- You select an architect, interior designer, and purchasing (procurement) company. To choose, you issue RFPs (Request for Proposals) to get proposals and interview several companies. The architect and contractor will also work with you to engage other specialists as needed. If your project is large enough and you do not have the resources in house, you may hire a project management firm that specializes in hospitality renovation or construction. They will operate in your best interest while managing these outlined steps. These consultants work with you through design and construction to deliver your project.
- The architect will draw plans and have them approved by the brand and local permitting jurisdiction (city, county, municipality). This will include ADA (American’s with Disabilities Act) compliance. This is a multi-step process that includes conceptual and schematic designs, compliance with local/governance codes, bids for the work, and permits.
- You will take bids using an RFP (Request for Proposal) from construction/contracting companies and you can engage a construction manager. The architect will advise you through this process or can be engaged to handle it for you. Ideally, your contractor joins your team on the front end to assist with design related decisions so you can simultaneously have rough cost estimates.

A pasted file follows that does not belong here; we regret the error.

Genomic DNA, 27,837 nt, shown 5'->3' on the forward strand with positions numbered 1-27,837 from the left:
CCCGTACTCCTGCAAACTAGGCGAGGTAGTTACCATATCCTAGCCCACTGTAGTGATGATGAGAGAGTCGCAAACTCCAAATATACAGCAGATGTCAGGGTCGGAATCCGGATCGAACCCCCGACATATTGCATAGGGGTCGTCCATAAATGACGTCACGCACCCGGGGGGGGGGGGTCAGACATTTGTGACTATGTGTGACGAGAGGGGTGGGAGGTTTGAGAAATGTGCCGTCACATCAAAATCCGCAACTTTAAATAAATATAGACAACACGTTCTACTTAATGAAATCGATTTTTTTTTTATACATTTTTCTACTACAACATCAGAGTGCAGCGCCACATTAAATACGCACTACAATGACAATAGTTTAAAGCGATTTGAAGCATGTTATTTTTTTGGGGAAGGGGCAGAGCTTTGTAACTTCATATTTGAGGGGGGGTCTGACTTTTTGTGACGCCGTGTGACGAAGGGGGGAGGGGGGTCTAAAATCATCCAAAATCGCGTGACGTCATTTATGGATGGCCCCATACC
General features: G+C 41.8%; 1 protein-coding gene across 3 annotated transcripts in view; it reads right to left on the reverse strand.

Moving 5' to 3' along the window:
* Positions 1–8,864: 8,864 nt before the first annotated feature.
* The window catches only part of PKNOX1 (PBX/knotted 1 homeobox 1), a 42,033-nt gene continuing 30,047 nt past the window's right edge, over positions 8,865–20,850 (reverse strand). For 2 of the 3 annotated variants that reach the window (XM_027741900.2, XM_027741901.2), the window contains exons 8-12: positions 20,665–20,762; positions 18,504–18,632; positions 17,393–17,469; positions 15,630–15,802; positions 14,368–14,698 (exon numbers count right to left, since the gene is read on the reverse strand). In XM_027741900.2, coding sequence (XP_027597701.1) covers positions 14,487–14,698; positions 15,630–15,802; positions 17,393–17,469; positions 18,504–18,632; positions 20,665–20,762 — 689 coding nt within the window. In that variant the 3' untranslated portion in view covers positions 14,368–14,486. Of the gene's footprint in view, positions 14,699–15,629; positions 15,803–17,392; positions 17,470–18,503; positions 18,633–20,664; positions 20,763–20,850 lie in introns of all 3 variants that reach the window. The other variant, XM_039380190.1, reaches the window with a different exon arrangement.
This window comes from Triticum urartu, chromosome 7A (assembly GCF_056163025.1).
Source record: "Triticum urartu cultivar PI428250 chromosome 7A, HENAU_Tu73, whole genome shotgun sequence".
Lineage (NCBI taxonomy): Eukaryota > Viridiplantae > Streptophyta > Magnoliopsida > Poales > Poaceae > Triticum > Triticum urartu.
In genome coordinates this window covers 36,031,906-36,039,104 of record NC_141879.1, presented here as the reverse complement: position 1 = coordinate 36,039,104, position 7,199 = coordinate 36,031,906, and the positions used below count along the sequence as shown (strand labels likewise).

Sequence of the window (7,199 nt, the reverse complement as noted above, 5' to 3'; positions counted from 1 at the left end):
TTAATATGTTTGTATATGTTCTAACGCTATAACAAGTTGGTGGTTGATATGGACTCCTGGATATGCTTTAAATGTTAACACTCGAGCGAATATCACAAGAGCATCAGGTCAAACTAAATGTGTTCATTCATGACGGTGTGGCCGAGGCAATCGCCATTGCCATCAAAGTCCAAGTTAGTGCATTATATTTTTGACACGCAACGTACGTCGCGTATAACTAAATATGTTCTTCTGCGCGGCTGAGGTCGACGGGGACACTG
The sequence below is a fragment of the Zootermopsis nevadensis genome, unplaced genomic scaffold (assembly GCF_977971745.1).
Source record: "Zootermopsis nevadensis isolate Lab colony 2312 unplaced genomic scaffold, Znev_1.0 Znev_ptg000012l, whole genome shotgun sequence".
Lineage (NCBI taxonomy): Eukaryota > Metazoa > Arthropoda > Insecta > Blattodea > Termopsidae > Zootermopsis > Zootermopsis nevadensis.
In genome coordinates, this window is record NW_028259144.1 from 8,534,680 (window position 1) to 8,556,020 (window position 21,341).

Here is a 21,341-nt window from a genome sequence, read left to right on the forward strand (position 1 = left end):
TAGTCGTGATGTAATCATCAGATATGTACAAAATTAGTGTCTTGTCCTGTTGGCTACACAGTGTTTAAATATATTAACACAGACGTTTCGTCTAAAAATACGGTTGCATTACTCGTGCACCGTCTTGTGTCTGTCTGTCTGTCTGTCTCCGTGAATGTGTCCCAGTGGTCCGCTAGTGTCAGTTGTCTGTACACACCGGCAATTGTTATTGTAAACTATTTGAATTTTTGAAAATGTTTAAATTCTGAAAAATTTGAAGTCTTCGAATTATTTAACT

- The interior designer will do the design and specifications for interiors, coordinating with the architect, and have them approved by the brand. You may engage an interior designer who is independent or who works within an architectural firm or within a purchasing company. The interior designer and purchasing company will work with the brand to meet standards and gain brand approvals before construction begins.
- The brand will review plans and comment so the team can bring the project into compliance with brand specifications and pass brand inspections. The local government building department will also review plans and the project must be brought into compliance in order to receive a building permit. Occasionally, the architect or designer will negotiate conflicts in specifications between the brand and the building department.